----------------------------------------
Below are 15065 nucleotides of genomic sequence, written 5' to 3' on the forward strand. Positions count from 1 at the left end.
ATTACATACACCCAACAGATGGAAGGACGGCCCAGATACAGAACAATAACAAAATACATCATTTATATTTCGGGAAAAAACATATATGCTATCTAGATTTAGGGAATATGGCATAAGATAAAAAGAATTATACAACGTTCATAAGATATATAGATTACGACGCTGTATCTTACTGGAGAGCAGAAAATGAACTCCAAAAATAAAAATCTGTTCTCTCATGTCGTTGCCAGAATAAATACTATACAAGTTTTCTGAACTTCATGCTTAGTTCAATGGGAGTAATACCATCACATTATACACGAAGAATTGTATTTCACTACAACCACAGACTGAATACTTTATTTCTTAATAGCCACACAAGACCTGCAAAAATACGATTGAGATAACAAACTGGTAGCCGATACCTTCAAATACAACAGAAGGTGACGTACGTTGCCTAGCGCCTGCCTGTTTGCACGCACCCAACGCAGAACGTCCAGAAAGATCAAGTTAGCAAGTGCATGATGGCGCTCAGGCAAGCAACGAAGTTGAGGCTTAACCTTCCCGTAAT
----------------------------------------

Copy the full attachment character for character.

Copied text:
Below are 15065 nucleotides of genomic sequence, written 5' to 3' on the forward strand. Positions count from 1 at the left end.
ATTACATACACCCAACAGATGGAAGGACGGCCCAGATACAGAACAATAACAAAATACATCATTTATATTTCGGGAAAAAACATATATGCTATCTAGATTTAGGGAATATGGCATAAGATAAAAAGAATTATACAACGTTCATAAGATATATAGATTACGACGCTGTATCTTACTGGAGAGCAGAAAATGAACTCCAAAAATAAAAATCTGTTCTCTCATGTCGTTGCCAGAATAAATACTATACAAGTTTTCTGAACTTCATGCTTAGTTCAATGGGAGTAATACCATCACATTATACACGAAGAATTGTATTTCACTACAACCACAGACTGAATACTTTATTTCTTAATAGCCACACAAGACCTGCAAAAATACGATTGAGATAACAAACTGGTAGCCGATACCTTCAAATACAACAGAAGGTGACGTACGTTGCCTAGCGCCTGCCTGTTTGCACGCACCCAACGCAGAACGTCCAGAAAGATCAAGTTAGCAAGTGCATGATGGCGCTCAGGCAAGCAACGAAGTTGAGGCTTAACCTTCCCGTAAT